The story goes on to describe how leaks are becoming commonplace because of government officials who are alarmed by Trump’s bizarre conduct:

Unsurprisingly, Trump’s volatile behavior has created an environment ripe for leaks from his executive agencies and even within his White House. And while leaks typically involve staffers sabotaging each other to improve their own standing or trying to scuttle policy ideas they find genuinely problematic, Trump’s 2-week-old administration has a third category: leaks from White House and agency officials alarmed by the president’s conduct.

“I’ve been in this town for 26 years. I have never seen anything like this,” said Eliot Cohen, a senior State Department official under President George W. Bush and a member of his National Security Council. “I genuinely do not think this is a mentally healthy president.”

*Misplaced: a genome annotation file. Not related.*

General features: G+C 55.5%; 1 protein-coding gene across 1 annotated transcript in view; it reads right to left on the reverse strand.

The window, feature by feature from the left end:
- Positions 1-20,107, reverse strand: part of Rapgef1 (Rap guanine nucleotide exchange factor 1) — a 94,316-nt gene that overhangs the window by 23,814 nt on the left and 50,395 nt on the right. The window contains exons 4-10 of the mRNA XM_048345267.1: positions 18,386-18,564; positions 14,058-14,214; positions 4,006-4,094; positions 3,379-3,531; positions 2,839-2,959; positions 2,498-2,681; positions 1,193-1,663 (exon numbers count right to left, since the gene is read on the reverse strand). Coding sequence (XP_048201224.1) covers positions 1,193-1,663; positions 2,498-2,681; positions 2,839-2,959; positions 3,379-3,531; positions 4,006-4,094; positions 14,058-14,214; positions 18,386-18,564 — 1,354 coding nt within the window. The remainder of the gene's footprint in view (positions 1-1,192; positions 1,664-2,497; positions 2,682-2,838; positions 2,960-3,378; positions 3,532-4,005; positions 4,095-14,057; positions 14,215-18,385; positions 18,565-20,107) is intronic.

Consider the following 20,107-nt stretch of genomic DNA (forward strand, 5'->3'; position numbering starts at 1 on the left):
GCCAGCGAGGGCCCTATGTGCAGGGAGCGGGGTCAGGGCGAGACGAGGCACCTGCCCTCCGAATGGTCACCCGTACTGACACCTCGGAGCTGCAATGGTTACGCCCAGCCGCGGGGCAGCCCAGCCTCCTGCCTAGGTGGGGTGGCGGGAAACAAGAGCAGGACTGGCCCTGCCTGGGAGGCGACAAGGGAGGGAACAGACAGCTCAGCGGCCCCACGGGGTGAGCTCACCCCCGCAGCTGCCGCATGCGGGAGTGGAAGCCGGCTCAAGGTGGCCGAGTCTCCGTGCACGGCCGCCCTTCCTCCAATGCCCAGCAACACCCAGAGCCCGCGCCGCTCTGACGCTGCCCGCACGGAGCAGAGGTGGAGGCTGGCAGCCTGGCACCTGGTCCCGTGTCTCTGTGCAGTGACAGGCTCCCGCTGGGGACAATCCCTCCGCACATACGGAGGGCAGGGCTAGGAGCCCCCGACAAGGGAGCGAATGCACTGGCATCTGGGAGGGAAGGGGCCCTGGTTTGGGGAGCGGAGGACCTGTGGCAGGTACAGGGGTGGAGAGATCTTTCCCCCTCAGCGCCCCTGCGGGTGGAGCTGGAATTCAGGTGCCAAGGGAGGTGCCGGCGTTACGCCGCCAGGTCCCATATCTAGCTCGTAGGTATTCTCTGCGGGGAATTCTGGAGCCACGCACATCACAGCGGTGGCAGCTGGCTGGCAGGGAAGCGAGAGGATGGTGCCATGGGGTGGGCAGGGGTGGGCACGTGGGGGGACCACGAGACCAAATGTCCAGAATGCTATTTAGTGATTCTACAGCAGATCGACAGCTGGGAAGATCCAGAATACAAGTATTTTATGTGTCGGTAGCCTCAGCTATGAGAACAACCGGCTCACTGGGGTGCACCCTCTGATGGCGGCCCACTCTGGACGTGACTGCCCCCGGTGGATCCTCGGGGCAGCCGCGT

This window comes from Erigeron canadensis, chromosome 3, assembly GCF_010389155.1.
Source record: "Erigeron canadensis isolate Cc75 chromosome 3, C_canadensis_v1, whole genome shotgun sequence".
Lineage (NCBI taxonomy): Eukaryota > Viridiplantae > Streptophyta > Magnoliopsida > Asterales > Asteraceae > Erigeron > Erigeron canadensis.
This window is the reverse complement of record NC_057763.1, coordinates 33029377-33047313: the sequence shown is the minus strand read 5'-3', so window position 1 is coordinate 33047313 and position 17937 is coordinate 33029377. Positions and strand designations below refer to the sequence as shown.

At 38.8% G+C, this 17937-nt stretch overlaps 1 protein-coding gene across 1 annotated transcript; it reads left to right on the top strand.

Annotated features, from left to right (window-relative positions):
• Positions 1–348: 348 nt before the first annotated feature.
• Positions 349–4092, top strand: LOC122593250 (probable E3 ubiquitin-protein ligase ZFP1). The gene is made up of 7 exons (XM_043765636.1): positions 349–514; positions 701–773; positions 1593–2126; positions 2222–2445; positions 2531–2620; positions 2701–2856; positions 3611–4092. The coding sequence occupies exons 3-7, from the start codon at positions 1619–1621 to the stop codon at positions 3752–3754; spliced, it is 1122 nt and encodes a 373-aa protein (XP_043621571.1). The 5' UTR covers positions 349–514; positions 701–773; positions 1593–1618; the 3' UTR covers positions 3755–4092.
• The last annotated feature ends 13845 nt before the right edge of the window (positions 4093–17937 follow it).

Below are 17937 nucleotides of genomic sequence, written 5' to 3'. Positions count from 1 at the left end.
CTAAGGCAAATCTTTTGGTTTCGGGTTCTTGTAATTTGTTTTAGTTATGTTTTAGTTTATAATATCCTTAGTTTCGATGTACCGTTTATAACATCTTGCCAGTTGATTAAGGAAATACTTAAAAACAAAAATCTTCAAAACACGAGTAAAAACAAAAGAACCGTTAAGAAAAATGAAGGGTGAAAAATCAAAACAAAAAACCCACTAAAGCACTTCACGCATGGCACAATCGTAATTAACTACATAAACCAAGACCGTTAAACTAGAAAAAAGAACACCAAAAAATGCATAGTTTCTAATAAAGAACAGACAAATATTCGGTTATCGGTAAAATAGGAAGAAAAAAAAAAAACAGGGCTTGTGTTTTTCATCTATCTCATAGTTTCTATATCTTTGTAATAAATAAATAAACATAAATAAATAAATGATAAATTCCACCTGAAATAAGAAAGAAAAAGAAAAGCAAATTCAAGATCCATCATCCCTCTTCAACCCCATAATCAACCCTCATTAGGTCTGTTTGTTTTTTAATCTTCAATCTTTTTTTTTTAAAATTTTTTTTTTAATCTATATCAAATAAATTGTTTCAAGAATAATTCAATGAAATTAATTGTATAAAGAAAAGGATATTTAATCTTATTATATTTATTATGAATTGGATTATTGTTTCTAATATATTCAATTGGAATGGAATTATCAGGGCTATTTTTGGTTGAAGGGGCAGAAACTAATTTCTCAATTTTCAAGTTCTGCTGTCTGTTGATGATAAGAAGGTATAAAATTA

There is the matter of Trump’s briefing materials, for example. The commander in chief doesn’t like to read long memos, a White House aide who asked to remain unnamed told The Huffington Post. So preferably they must be no more than a single page. They must have bullet points but not more than nine per page.

Earlier in the week, Glenn Thrush and Maggie Haberman of The New York Times reported on the isolation of Donald Trump and difficulties faced by the Trump administration in its first two weeks:

Aides confer in the dark because they cannot figure out how to operate the light switches in the cabinet room. Visitors conclude their meetings and then wander around, testing doorknobs until finding one that leads to an exit. In a darkened, mostly empty West Wing, Mr. Trump’s provocative chief strategist, Stephen K. Bannon, finishes another 16-hour day planning new lines of attack.